Have you had the GSI 5's before? This is what one of the local tire shops suggested.
225/60/17, studless, TPMS, mount and balance comes to $964 here in Washinginton state out the door.
 

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Are steel rims + hubcaps+ 16 inch snow tires less expensive than 18 inch odd size snow tires for an even comparison?
Hard to say. A really odd sizing might be something that an independent vendor could be really pushing to get rid of.

That said, you'll also want to look into your side of things, too. Before tire-wear takes too much from the equation, what if you had to replace just one tire? will you be able to source that odd size, or would that in and of itself necessitate an all-four change? :wink:
 

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Never tried the GSi-5 before but a couple of customers in the store gave me very positive feedback. So did the reviewers at Toyo Observe GSi-5 Tire Reviews (33 Reviews). Steel rims and GSi-5's mounted and balanced will cost me $1303. That includes 13% HST and environmental fees. This may cost a bit more than simply replacing the 18 inch tires on my existing rims however I avoid the wear and tear and corrosion of winter driving and salt on my expensive 18 inch rims. I did this on my Outback too and the original 13yr old gold rims still look great. It also makes it easier to do the tire change myself should I get snowed in before having the chance to make it to a garage for the seasonal change.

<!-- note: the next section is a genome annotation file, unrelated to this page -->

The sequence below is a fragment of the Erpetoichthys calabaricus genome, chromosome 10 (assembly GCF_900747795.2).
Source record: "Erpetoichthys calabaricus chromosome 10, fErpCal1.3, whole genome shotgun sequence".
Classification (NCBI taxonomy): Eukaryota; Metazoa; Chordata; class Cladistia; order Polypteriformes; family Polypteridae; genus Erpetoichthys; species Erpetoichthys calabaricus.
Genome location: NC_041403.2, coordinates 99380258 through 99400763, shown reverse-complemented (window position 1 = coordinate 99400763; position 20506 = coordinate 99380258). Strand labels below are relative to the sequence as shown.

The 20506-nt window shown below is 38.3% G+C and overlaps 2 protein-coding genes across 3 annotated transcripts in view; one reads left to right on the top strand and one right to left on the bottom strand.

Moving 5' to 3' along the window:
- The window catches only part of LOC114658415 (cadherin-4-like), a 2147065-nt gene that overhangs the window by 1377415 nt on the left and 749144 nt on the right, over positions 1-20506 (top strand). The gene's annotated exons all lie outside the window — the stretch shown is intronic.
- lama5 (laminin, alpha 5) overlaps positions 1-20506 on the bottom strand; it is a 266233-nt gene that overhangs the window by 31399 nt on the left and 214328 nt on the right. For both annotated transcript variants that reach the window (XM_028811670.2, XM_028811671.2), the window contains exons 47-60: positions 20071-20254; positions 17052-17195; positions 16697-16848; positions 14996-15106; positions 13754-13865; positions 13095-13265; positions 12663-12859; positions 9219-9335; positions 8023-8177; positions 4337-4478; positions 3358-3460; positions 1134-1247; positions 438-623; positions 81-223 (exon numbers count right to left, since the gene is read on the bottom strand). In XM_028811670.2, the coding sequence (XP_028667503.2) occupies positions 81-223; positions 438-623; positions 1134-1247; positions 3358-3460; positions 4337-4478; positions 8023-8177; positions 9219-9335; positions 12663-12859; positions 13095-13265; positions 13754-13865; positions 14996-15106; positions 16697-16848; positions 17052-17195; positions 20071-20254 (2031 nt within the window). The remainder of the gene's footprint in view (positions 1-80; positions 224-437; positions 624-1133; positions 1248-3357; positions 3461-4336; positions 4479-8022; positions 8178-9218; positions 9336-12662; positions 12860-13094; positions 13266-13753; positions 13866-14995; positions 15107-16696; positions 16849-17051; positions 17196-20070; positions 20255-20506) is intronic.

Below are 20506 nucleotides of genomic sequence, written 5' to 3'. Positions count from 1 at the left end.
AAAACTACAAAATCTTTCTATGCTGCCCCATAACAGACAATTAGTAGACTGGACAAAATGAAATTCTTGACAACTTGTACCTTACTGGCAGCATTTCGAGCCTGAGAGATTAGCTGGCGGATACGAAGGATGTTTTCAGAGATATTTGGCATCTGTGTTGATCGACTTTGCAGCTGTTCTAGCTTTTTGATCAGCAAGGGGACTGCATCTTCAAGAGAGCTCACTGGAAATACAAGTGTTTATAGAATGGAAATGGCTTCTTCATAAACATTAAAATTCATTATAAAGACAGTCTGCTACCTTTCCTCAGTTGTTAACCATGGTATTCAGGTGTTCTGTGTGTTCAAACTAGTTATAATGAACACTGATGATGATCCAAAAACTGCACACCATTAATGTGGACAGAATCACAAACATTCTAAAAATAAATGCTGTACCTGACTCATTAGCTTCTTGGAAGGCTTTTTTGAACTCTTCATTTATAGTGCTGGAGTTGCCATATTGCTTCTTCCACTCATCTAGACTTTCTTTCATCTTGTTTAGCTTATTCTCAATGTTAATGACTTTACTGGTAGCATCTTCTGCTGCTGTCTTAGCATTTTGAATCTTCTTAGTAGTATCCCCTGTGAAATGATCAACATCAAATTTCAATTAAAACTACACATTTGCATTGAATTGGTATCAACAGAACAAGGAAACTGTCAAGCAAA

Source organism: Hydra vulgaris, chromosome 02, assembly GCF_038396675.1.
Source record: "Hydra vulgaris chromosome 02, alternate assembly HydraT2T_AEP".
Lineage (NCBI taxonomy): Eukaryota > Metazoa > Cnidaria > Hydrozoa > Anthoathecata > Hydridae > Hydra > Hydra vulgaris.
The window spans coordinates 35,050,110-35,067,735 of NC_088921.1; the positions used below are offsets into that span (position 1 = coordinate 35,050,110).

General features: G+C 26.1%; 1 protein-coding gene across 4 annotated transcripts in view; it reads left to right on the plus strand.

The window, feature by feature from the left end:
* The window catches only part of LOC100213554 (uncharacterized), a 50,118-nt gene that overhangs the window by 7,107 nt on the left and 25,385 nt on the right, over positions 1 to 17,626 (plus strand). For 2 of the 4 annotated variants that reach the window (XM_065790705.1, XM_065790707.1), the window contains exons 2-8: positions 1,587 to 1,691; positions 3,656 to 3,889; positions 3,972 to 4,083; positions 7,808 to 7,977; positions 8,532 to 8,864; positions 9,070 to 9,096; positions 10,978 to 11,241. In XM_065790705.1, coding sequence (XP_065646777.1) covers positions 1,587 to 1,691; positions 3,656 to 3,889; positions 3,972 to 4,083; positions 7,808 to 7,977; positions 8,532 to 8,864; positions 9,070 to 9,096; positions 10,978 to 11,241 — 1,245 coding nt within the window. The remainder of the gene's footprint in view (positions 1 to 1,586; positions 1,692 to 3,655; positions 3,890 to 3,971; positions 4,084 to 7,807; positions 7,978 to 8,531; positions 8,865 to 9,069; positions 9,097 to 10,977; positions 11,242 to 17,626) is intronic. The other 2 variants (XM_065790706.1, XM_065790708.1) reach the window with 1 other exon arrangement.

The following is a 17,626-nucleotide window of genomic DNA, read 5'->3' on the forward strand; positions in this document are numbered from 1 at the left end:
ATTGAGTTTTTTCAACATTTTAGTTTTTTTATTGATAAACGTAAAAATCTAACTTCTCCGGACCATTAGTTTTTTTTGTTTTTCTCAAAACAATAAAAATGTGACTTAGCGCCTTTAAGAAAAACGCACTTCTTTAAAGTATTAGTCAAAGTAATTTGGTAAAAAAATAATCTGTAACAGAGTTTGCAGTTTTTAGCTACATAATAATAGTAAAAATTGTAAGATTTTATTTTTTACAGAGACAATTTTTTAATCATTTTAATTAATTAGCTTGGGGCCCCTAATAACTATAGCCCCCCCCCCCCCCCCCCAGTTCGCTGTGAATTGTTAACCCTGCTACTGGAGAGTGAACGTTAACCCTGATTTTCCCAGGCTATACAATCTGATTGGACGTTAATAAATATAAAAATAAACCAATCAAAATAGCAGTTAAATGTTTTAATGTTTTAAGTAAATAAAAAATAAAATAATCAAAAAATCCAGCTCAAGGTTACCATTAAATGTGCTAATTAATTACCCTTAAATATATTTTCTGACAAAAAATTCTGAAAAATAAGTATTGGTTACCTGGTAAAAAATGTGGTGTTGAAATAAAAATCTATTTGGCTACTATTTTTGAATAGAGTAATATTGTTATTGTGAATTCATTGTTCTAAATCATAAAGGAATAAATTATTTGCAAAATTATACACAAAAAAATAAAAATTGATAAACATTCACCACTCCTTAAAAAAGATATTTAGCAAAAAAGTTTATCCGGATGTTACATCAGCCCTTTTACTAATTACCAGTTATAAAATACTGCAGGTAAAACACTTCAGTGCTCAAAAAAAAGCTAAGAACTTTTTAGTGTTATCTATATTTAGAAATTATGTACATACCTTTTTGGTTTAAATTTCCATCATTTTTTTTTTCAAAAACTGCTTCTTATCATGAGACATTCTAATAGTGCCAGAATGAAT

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Forester 2014 XT with Eyesight - Subaru recommends 18" rims for winter tires

I talked to a Subaru dealer and he said 2014 XT with eyesight need to stay with 18" rims for winter tires. Said that eyesight might have issues if you went to a small rim. Anyone else run into this? Problem is can't get steel rims that size (so he tells me) so would have to get aluminum and that's a higher price point - about $400 per wheel. Seems pricey.
 

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Discussion Starter · #20 ·
Thank you all for your input on the question of which snows to consider. I appreciate the time and the detail info provided. I have ended up with the Blizzak WS70's and went ahead and put them on my factory rims and stayed with the current tire size. Might not be the best rim choice but cost wise it was the one I chose.
I am pleased. Road noise is low, handling is ok in normal driving on dry roads and have already had need for snow traction and it has been fine.
So again thanks. If I find any significant differences or problems I will post.